Giving Thought: Lake Christine Fire contributions helping to create wildfire adapted communities
Wednesday will be a year since the Lake Christine Fire started, beginning what would be another close encounter with wildfire for the Roaring Fork Valley. While the fire came harrowingly close to destroying hundreds of homes in Basalt and El Jebel, we were fortunate that the property loss was minimal and no lives were lost.
The community response to the fire was remarkable: countless people offered food, shelter and clothing to those displaced, others donated food to the shelters and firefighters, hundreds contributed to charitable organizations and participated in fundraising events and, just a couple of weeks ago, 300 people turned out to help reseed Basalt Mountain.
At Aspen Community Foundation, we were humbled to steward contributions from 300 donors to support the immediate relief and recovery efforts for those seriously affected by the fire, particularly our low-income neighbors. Guided by strategies and best practices related to disaster philanthropy, we also looked to the long-term: how do we support efforts to lessen the impact of natural disasters and help the community prepare for future incidents.
Last fall, we hosted a series of public forums in Basalt, Glenwood Springs and Aspen to help the community process the trauma of the Lake Christine Fire and to discuss how we can be better prepared for the next disaster. After these forums, follow-up conversations were held with local fire officials and White River National Forest leaders about how we make our valley more resilient to wildfires. These local fire officials, all of whom were engaged in fighting the Lake Christine Fire, identified ideas that would help their respective departments mitigate the impacts of wildfire and be better prepared to handle the next incident.
For some departments, fighting the fire exhausted their inventory of hose and other equipment critical to fighting wildland fire, leaving them in a precarious position were another fire to spark last summer. To prevent this, Roaring Fork Fire Rescue Authority is working to create a “mobile wildland cache” of equipment that would be available throughout the region for future incidents. According to Roaring Fork Fire Chief Scott Thompson, being “unprepared is not a comfortable feeling for the fire service.” He believes that this plan will ensure the region is well-stocked and ready to respond.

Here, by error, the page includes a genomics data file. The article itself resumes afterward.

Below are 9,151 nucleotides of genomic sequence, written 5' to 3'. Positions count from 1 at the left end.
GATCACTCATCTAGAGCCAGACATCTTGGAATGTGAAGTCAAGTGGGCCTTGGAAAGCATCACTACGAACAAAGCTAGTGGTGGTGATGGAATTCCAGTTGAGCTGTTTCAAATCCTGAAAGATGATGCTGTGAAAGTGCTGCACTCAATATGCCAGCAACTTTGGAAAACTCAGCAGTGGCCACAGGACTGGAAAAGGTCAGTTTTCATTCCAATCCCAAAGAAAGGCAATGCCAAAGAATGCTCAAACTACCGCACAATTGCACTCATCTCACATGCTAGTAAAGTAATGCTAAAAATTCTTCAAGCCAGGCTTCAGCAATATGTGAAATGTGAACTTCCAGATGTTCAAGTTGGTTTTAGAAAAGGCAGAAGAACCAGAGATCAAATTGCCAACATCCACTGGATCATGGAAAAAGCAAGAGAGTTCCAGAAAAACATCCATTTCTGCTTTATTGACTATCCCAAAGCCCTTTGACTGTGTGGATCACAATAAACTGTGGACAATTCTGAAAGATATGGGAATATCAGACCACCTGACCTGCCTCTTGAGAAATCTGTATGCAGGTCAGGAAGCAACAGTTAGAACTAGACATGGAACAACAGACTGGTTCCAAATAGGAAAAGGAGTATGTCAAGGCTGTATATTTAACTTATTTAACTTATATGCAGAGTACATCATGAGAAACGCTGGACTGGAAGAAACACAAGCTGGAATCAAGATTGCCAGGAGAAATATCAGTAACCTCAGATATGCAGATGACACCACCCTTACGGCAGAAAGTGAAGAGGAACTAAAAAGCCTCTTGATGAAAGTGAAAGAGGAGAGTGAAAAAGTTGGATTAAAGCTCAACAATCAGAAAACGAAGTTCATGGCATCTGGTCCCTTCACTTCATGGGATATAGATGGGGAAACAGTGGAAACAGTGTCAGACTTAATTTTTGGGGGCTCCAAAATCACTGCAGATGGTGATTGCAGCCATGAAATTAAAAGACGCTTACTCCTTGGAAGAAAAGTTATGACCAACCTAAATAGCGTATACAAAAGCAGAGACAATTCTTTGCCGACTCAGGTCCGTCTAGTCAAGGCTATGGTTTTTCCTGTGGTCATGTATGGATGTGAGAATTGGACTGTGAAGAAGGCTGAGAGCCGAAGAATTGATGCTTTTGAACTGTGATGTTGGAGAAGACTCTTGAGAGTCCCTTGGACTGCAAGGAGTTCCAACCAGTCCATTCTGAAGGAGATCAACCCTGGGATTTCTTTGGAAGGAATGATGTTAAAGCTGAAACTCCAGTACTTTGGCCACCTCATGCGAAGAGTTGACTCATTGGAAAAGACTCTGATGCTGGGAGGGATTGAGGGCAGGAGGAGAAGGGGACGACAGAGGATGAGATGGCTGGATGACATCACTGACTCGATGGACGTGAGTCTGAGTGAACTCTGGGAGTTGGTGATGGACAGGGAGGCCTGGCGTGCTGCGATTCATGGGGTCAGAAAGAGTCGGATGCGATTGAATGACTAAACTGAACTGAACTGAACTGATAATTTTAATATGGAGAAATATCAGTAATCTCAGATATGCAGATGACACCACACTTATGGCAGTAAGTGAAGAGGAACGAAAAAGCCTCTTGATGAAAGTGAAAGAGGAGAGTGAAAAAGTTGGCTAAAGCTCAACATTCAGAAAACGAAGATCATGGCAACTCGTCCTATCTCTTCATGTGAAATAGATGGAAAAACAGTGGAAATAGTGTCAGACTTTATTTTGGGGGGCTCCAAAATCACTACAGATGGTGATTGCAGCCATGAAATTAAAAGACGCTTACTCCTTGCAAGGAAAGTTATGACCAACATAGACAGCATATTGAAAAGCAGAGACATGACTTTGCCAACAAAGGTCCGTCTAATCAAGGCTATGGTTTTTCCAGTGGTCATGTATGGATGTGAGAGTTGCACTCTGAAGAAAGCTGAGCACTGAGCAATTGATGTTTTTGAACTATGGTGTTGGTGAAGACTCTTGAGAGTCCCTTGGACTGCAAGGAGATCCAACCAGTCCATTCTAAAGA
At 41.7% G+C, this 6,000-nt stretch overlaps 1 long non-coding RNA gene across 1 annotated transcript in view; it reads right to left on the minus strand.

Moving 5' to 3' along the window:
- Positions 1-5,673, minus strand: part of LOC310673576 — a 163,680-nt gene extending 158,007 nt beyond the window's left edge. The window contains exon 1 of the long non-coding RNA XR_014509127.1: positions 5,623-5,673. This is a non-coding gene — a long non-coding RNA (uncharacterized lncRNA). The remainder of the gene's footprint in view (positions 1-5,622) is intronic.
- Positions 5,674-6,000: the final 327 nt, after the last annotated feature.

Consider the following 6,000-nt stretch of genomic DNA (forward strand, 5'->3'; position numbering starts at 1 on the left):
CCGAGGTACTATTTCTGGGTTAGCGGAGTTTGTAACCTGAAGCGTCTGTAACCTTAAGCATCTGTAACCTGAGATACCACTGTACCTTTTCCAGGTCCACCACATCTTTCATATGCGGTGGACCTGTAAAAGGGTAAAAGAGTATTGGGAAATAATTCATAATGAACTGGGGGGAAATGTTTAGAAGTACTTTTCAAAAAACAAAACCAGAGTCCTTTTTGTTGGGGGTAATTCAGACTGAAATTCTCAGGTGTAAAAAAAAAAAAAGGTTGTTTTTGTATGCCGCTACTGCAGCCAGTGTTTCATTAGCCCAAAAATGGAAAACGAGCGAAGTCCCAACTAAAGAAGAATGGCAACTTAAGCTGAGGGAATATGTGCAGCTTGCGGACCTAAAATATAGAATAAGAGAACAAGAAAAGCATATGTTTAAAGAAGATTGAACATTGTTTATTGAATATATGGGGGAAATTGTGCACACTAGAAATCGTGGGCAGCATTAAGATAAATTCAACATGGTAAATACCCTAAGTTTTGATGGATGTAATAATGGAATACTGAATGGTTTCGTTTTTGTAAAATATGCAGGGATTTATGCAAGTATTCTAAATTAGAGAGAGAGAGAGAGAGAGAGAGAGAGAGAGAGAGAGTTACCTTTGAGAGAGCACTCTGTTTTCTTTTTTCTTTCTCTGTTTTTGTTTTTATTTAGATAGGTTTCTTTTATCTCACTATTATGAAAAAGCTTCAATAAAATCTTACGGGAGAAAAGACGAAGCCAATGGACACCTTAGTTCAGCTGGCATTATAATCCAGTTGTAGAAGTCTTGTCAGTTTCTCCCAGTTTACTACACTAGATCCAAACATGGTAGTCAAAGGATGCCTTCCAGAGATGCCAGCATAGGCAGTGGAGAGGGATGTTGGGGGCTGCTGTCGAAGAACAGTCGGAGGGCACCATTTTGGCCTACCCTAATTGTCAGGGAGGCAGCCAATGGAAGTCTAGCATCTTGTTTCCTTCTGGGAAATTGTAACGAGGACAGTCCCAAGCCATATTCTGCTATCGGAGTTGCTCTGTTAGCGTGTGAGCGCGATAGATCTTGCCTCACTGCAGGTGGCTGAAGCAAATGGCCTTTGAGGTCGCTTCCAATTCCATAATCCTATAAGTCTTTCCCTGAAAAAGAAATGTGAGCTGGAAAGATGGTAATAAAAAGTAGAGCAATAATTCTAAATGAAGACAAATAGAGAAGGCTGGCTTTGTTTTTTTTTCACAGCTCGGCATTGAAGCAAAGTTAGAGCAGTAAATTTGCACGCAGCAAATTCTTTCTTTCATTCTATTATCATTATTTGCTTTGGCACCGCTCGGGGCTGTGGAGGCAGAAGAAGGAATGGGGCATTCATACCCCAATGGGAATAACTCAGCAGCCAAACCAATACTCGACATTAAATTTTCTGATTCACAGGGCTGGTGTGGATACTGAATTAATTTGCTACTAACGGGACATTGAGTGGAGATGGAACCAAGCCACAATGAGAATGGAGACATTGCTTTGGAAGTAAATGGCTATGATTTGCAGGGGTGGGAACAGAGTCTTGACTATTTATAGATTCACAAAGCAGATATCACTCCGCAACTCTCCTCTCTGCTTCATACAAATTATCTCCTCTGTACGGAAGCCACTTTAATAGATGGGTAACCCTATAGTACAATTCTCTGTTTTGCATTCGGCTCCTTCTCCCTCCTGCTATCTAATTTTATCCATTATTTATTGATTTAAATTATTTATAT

Another idea that arose was creating more accurate maps of neighborhoods and homes, particularly those in the wildland-urban interface. In fact, one participant in those autumn 2018 conversations spoke of the need “to move forward the message of fire-adapted communities,” thus coining the resulting project’s name: “Wildfire Adapted Communities.”
Participating fire departments and districts decided to engage Anchor Point Group, a wildland fire risk assessment company based in Boulder, to create and implement its National Hazard and Risk Model (No-HARM) platform to assess exposure of property in the wildland-urban interface to wildfire impacts. Through curbside assessments, made from the public right-of-way without venturing onto private property, homes are assessed on a scale of 1 to 5, with the results entered into a database. The database will generate GIS maps that display color-coded, house-by-house risk assessments in a user-friendly online form readily accessible to the public.
For homeowners who become interested and request one, participating fire departments can provide free home visits to create detailed and personalized risk assessments of their properties. These detailed assessments will leave homeowners with written notes about risks observed on the property, photos of actual conditions and, most importantly, an individualized action plan with recommendations to reduce the home’s wildfire risk. Recommended steps might include removing woody debris from the property, mowing tall grass near the home, cleaning leaves from gutters, or removing firewood stacks and propane tanks away from a wall. Taken together, these kinds of measures have been shown to demonstrably reduce a home’s wildfire risk.
According to Rick Balentine, Aspen fire chief, the No-HARM maps also are a valuable communication tool for fire departments. “Our job is to inform people of danger and to protect property,” Balentine said. “We can use these maps to work with homeowners on ways to protect their property. And, when the next fire happens, we can show firefighters the lay of the land, what are the risk assessments, which house has been mitigated, etc.”
“My hope for this project is that it will create a widely viewed map of some of our riskier areas and spark more interest in fuels mitigation,” said Glenwood Springs Fire Chief Gary Tillotson. Glenwood Springs, along with the Carbondale & Rural Fire Protection District, also are participating in the Wildfire Adapted Communities Project.
With the well-documented threat and incidents of wildfire across the state, more communities are stepping up their wildfire protection action planning. Some, like Roaring Fork Fire, are focused on building equipment resources that are vital to firefighting efforts in rural communities. Others are engaging in efforts similar to the Wildfire Adapted Communities Project. The end goal is the same: to do anything and everything we can — as a community, as a valley, as a region — to reduce the risk of wildfire to our homes, businesses and neighborhoods.
ACF is pleased to have the Lake Christine Fire contributions support the efforts of our local fire officials to make our valley a safer place for residents.
Tamara Tormohlen is executive director of Aspen Community Foundation.
Rogers: The monster looming behind social media
The warning ran through the highlights. Nearly every kid between 13 and 17 admits using social media. Around 40% of children between 8 and 12 do, too.